|Salgótarján Megyei Jogú Város|
Skyline of Salgótarján
|• Mayor||Zsolt Fekete (MSZP)|
|• Total||102.96 km2 (39.75 sq mi)|
|Elevation||299 m (981 ft)|
|Population by ethnicity|
|Population by religion|
|• Roman Catholic||39.4%|
|• Greek Catholic||0.2%|
|Time zone||UTC+1 (CET)|
|• Summer (DST)||UTC+2 (CEST)|
|Area code||(+36) 32|
At the foot of Karancs mountain, in the Cserhát hills, 250 meters above sea level, 120 km (75 mi) north-east from Budapest, 70 km (43 mi) west from Miskolc. Salgótarján is surrounded by beautiful forests and hills topped with castle ruins, which are accessible by bus that may be taken from the center of town.
The town already existed in the Middle Ages, but information on it is scarce possibly because it was a small settlement. The word salgó means "shining" in Old Hungarian, while Tarján was the name of one of the Hungarian tribes conquering the area.
The castle of Salgó was built in the 13th century on a mountain of volcanic origin. In the 13th century the town already had a church.
After the 1682 siege of the nearby Castle of Fülek (today Fiľakovo, Slovakia) the town was deserted, and new settlers arrived only ten years later, but remained a small village.
Development came in the mid-19th century, when a coal mine was opened nearby. The job opportunities provided by the mine and the developing industry began to attract people. The village grew quickly and was granted town status in 1922. Today visitors can see the remains of the mining industry by visiting the Mine Museum, which is located next to the main entrance of the mine.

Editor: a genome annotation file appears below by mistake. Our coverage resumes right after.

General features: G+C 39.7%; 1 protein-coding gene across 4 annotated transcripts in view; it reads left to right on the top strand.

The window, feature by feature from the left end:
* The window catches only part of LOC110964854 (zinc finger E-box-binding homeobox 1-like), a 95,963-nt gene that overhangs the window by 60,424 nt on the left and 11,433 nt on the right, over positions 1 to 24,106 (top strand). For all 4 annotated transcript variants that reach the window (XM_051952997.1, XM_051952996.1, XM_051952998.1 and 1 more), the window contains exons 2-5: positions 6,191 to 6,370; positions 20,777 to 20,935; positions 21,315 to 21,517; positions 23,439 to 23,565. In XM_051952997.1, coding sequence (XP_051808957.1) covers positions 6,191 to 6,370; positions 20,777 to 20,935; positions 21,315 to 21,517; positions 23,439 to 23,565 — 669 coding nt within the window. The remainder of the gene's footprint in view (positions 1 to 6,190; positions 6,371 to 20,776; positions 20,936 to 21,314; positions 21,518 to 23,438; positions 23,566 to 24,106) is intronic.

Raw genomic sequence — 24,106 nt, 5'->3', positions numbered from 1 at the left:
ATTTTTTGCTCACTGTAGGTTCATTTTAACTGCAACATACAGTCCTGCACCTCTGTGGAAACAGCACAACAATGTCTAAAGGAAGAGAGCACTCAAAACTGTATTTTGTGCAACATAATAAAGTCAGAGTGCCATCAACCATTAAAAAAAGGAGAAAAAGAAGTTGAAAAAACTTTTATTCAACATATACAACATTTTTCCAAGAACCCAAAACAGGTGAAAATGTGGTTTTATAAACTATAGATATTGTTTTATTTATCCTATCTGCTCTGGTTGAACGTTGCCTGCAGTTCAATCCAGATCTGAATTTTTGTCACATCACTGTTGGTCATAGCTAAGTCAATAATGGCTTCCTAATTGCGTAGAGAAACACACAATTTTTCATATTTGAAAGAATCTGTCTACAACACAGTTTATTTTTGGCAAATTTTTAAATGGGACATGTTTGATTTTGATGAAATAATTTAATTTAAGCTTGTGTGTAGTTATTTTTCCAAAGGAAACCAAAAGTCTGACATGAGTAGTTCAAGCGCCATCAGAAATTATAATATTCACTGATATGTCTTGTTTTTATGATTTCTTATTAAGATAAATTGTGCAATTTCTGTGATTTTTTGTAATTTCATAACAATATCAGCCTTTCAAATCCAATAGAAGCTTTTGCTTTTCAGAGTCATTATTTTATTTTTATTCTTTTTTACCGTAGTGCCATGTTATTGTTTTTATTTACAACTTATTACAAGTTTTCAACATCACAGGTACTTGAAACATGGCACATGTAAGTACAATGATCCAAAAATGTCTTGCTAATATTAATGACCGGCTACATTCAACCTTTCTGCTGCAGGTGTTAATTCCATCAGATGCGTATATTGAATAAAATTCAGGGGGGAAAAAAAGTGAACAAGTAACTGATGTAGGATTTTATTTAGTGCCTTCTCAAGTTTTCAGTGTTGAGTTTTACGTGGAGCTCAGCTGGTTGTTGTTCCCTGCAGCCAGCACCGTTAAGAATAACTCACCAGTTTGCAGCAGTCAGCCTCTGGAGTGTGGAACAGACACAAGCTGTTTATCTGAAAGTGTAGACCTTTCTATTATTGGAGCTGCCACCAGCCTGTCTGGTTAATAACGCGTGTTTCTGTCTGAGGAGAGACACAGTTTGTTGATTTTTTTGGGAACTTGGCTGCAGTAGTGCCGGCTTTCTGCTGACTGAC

In 1950, Salgótarján became the capital of Nógrád county instead of the previous county seat Balassagyarmat, although the county offices did not move there until 1952. In the next twenty years several villages were annexed to the growing city.
The coal mines closed years ago, leaving the city with high unemployment rates.
In 1994, Salgótarján was granted the rank of city with county rights, in accord with a new law stating that all county seats are cities with county rights. (Previously only cities with a population over 50.000 were granted county rights, and Salgótarján was one of only two county seats that had smaller population than 50.000; the other was Szekszárd).
Places of interestEdit
The town is near two ruined castles and contains two museums, among other places of interest.
- Plébániatemplom (Cathedral), located opposite the County History Museum, is the main church in the town.
- Nógrádi Történeti Múzeum (county of Nógrád History Museum) is the town's principal museum with exhibits about the history of the county. There is a special exhibit on János Balázs, the Romany poet and painter who lived in the city.
- Nógrádi Történeti Múzeum Bányászati Kiállítóhelye (Mining Museum), is the main mining museum in the country, with exhibits about the history of mining in the region. Visitors can view a section of the mine and see mining equipment.
- Somoskő (Šomoška) Castle in the suburb of Somoskő is the better preserved of the two castles. It is situated atop a 526 meter tall hill. One of the three original towers is restored. The castle lies on the Slovak side of the border, but it's easily accessible from the Hungarian village of Somoskő.
- Salgói Castle Ruins, in the suburb of Salgóbánya, is 625 meters above sealevel, giving it a panoramic view of the area.
Twin towns — Sister citiesEdit
Salgótarján is twinned with:
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|Wikivoyage has a travel guide for Salgótarján.|